The Arches of the Mosque of Cordoba
Without doubt, one of the artistic structures that most identify the Mosque-Cathedral are its semicircular arches, popularised by the Roman Empire around the 11th, 12th and 13th centuries; and its horseshoe arches, whose use was extended in Visigothic art through Roman hands. These arches supported by columns are distributed throughout the interior of the building and are superimposed, with the horseshoe arch being placed on these columns and the semicircular arch on top of them. The arches of the Mosque are also known for the combination of two materials in their voussoirs: white stone and red brick.
From the Puerta de Las Palmas, which gives access to the interior of the monument, the arches belonging to its first building can be seen: the functional Mosque of Abderraman I (8th century). With the subsequent extensions by Abderraman II (9th century) and Alhaken II and the intervention of Abderraman III (10th century), a greater number of arches and columns were added, eventually forming the well-known forest of columns. This supports the 365 horseshoe arches that, to this day and since its last extension by Almanzor (10th century), make up the interior of the Mosque. This structural system of arches, possibly inspired by the Merida and Segovia aqueducts, has become a symbol of the Mosque-Cathedral and of the capital of Cordoba itself.
Cathedral of Córdoba
After the Reconquest, there had been many attempts to build a cathedral in the city. But the prevailing mosque occupied a large space. It was the result of a dispute between the cathedral chapter, owner of the mosque, and the city, which refused to throw away or transform what had been respected for years as unique. But the beginning of the 16th century marked a before and after, with the arrival of Bishop Manrique in 1519. In 1521 he had resolved to empty the centre of the Cordoba mosque to introduce a high cathedral choir. After several consultations, he entrusted the work to Hernán Ruiz to carry out the project. In 1923 he began to demolish it, and although he had the idea of building it, perhaps the design of the cathedral owes nothing in particular to him, since he followed what he found in Cordoba.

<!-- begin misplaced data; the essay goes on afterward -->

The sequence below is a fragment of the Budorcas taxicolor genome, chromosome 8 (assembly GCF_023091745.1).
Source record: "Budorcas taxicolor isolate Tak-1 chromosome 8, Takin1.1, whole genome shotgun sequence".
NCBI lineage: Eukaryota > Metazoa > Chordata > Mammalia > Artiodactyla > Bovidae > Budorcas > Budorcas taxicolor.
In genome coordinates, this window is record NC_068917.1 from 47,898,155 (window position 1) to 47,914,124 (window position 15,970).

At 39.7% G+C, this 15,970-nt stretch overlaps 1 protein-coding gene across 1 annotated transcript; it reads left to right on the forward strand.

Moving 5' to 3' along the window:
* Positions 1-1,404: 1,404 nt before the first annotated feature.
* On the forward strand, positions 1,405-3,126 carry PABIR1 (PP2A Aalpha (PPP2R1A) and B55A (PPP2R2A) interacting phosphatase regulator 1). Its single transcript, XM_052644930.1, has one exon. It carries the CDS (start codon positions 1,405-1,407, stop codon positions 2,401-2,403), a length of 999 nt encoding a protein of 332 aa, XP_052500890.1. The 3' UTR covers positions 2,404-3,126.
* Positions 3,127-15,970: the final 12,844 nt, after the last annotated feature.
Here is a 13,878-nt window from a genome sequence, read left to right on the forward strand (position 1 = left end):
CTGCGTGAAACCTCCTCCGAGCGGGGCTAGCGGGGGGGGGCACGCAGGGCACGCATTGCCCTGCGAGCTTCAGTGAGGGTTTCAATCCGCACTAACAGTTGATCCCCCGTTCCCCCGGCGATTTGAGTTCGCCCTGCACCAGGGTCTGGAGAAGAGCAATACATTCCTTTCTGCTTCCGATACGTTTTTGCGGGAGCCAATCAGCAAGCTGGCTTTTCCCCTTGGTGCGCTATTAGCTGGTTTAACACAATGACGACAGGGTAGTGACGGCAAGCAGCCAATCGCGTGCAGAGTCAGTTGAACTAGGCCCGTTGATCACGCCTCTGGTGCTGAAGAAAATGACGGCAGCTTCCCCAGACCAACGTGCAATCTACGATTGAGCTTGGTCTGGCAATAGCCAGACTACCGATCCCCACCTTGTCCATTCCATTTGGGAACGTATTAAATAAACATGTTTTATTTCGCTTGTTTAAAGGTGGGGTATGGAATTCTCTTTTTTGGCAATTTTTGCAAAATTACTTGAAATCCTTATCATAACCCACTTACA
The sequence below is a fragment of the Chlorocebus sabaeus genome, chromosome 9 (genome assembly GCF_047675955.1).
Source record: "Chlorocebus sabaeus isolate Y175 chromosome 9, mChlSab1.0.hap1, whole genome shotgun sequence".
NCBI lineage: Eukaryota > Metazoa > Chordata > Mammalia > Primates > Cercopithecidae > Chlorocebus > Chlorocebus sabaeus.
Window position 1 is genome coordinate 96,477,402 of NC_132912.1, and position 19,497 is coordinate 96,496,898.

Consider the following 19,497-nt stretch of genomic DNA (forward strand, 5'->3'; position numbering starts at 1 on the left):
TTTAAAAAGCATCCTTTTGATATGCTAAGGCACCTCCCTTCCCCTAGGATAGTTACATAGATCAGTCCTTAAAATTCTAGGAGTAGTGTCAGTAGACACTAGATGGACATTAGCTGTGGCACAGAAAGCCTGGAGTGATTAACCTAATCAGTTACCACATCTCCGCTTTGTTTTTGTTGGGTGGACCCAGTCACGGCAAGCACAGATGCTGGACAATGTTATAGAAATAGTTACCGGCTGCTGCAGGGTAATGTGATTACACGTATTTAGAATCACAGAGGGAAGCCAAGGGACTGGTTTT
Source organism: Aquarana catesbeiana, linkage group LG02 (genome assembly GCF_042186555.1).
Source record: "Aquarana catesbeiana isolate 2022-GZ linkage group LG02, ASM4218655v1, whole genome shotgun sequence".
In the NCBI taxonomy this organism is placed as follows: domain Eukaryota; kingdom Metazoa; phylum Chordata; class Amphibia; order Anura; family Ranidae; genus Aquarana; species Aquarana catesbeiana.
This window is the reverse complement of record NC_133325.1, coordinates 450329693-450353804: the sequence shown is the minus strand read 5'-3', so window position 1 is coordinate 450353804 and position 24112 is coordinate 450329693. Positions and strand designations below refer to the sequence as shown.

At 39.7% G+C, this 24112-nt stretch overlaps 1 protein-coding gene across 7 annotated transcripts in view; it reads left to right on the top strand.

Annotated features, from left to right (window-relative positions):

In the construction, pieces of the plunder were used, the demolition of the old mosque was taken advantage of, and the curious thing is that the architect had foreseen the use of these pieces. The wall of the choir that takes over the transept and the transept were carved with pillars of great richness of maclada bases and shafts, without leaving the parallel ones. The walls were also enriched, so that the intervention was excused. Hernán Ruiz prepared designs that were adjusted to the dimension of the ashlars repeatedly.
In the 20th century, the inherited vision of the monument as a historical document determined the intention to recover the original. In the last quarter of the century an important change took place, which prioritized the intention of preserving the authenticity and analyzing all the evolution of the building, which makes us see that today the cathedral has been accepted as a historical transformation although it has always been immersed in controversy.
Mihrab of the Mosque
The mihrab is a richly decorated room or niche behind the wall of the quibla. It points the prayerful Muslim in the direction of the holy city of Mecca, although in the case of the Cordovan mosque – and by extension in all the mosques of Al-Andalus – the mihrab is oriented towards the south, because of the rebellion that the Umayyads then professed against the Abbasids. This is the most sacred place in the mosque. In Cordoba, the mihrab is not a simple niche, but a projection space ordered to be built by Al-Hakan II. It is a small room with a heptagonal floor plan that is covered by an octagonal plaster vault in the shape of a scallop, which all users look at when entering the mosque. Its doorway has a raised horseshoe arch where it is richly decorated with mosaics of vegetal and geometric forms combined with inscriptions that include verses from the Koran. This enclosure is more than three metres deep and wide, unique in its architectural typology of the first centuries of Islamic art. It served as an inspiration for almost all the entrances to the mihrabs of later western mosques.